Aria’s hand froze, the tip of her pen bleeding on the page. She lifted her eyes. “What are you talking about, Jack?”

“Better get used to me,” he replied, dunking a chicken nugget in ketchup. “It’s you and me, kid.”

Aria sighed and dropped her pen. “You’ve got to be kidding.”

“Nope.”

“I thought he was going to let us pick our partners for the presentation?”

“He was, but then one of the nerds complained, and there was a parent-teacher conference and he changed his mind. No child left behind, or something like that.” He ate another nugget, then washed it down with a drink. “Look, I’m not thrilled about it either, but I really need to pass this class.”

Aria snorted. “Since when do you care about your GPA?”

“I don’t. My dad said if I get a B or higher in all of my classes, he’ll take me and Jimmie camping next month. If I’m the reason we can’t go, Jimmie will be fighting mad. And he scares me. I haven’t won a fight with him since he started working out.” He shook his head as he looked down at his lunch tray, reached for another chicken nugget, then looked up at her again. He frowned. “Did you do something with your hair?”

Aria had no problems with Jack personally, but he symbolized her old life. Their friendship had been a casualty of Aria’s new personality and social standing. He hung out with the athletes, and by default, the Lucy Byron fan club. Jack and his brother Jimmie had picked Lucy over Aria, and for that she could never forgive them.

Come to think of it, she actually did have a problem with Jack.

“I’m going to go talk to Mr. Sherman,” Aria said, closing her journal.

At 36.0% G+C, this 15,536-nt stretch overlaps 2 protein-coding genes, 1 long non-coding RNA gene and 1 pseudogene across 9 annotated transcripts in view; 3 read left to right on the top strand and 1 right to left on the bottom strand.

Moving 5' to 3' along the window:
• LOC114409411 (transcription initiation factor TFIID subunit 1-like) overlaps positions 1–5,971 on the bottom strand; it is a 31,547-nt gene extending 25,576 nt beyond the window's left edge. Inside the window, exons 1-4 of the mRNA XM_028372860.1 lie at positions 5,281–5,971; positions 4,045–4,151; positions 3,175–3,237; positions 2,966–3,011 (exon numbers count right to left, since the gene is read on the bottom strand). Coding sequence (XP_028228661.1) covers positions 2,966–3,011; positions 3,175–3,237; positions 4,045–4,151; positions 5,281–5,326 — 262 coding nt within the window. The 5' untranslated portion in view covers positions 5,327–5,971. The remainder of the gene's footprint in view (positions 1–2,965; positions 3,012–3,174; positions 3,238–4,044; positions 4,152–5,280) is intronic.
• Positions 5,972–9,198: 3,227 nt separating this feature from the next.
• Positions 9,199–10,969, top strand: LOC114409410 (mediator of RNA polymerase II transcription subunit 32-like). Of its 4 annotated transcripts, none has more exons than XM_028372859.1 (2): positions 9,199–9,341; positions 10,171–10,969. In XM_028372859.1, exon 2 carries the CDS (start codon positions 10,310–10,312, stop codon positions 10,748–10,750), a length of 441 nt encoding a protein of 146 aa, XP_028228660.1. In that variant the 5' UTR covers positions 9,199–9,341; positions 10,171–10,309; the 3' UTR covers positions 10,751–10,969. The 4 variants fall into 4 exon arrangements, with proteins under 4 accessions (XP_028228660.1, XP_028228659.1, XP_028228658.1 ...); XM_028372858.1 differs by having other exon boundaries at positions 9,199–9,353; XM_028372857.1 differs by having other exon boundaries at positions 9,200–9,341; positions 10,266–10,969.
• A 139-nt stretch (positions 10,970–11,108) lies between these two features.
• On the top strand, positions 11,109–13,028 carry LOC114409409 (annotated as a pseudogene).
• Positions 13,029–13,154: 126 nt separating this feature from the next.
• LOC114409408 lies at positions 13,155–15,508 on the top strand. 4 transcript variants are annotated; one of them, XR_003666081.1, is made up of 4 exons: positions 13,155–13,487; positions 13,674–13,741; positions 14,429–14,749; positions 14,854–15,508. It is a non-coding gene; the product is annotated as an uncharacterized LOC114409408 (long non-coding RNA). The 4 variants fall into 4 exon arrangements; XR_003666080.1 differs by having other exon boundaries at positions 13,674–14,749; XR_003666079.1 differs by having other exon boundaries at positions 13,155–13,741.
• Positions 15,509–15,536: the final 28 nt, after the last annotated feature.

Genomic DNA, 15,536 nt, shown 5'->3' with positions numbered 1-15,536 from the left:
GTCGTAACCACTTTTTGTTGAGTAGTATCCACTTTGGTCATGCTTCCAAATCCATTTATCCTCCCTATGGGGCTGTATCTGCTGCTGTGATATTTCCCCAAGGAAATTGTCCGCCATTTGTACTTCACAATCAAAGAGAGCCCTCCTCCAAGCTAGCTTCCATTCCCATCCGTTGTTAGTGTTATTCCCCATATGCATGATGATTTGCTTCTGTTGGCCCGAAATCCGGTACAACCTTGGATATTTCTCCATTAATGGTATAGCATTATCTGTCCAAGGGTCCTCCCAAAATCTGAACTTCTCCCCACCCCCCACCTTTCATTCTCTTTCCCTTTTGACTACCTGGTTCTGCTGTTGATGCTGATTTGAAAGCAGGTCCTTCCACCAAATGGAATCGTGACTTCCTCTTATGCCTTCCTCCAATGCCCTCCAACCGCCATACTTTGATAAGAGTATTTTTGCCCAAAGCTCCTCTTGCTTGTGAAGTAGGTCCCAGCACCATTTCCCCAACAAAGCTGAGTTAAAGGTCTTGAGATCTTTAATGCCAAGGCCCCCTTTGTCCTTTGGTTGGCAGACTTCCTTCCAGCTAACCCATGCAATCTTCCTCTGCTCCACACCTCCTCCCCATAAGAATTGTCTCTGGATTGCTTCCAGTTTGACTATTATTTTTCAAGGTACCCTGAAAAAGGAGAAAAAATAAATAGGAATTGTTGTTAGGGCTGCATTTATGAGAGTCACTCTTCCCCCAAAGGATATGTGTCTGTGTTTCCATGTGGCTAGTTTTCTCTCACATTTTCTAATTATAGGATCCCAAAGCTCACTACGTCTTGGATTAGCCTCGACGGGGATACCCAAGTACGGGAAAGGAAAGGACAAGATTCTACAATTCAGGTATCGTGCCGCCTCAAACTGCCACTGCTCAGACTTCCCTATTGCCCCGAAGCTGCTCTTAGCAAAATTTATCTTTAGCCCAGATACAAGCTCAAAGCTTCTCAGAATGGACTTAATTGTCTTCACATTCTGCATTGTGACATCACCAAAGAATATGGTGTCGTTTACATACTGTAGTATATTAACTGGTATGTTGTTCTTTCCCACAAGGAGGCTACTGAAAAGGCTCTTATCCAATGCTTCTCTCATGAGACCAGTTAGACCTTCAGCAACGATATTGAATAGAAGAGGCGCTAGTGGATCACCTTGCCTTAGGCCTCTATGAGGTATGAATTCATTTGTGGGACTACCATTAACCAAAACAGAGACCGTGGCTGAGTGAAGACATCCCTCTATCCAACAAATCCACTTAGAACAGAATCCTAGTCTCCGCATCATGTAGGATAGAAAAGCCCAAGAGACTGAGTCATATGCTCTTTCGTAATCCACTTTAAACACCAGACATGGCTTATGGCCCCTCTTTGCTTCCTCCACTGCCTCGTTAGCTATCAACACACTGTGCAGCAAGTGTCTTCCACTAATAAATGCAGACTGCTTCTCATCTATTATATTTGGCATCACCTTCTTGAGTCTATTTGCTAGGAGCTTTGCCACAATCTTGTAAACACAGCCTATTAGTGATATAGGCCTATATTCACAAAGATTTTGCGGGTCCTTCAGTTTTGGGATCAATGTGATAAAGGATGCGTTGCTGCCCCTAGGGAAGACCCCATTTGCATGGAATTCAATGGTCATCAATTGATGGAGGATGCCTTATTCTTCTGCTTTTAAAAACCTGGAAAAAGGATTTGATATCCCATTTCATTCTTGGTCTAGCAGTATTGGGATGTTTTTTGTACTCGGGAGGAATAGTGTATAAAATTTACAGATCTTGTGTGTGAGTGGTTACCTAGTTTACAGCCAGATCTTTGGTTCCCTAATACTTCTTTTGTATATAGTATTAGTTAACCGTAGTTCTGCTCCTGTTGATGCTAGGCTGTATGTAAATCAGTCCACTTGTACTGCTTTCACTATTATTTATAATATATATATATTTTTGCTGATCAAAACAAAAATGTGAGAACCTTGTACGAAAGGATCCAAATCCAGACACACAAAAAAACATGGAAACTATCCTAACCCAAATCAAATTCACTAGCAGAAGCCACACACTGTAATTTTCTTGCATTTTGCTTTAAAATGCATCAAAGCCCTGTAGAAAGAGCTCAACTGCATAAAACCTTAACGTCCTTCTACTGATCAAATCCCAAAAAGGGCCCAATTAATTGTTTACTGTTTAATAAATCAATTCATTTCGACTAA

“Fine,” Jack said, watching her shove her pens and journal into her bag. “Good luck with that. I’ll be in the library.”

She scoffed as she drew her legs out from under the table. “Do you even know where the library is, Jack?”

“Yeah. It’s right next to the last place I saw your personality.”

Aria took the bait, despite her better judgement. “And where is that?”

He lifted the soda can to his lips, his eyes focused on the brick wall behind where she’d just been sitting. “The art room.”

Having anticipated some mean comment about the trash can, she scrunched up her nose. “That doesn’t even make sense, you idiot.”

He set down the can on his lunch tray, then tapped his temple with his index finger. “Think about it.”

Then he picked up his tray and stood, leaving her there utterly confused.



* * * *



“Nana,” Aria called, “I’m home.” She set down her book bag and backpack down on the kitchen table.

“Out back!” came the reply.

She grabbed an orange from the bowl on the table before making her way to the back of the house. Opening the screen door, she stepped out into the enclosed back porch. Her grandma was in her usual place in the corner, working on an oil painting of the mountain view. The room was warmed by the sun, but the open windows allowed the cool air to pass through.

“How was school, my love?”

“Same as usual.”

Aria walked over to the wicker chair by the window and flopped down. Nana continued to paint but shifted on the stool so she didn’t have her back entirely to Aria. “Anything worth writing a song about?”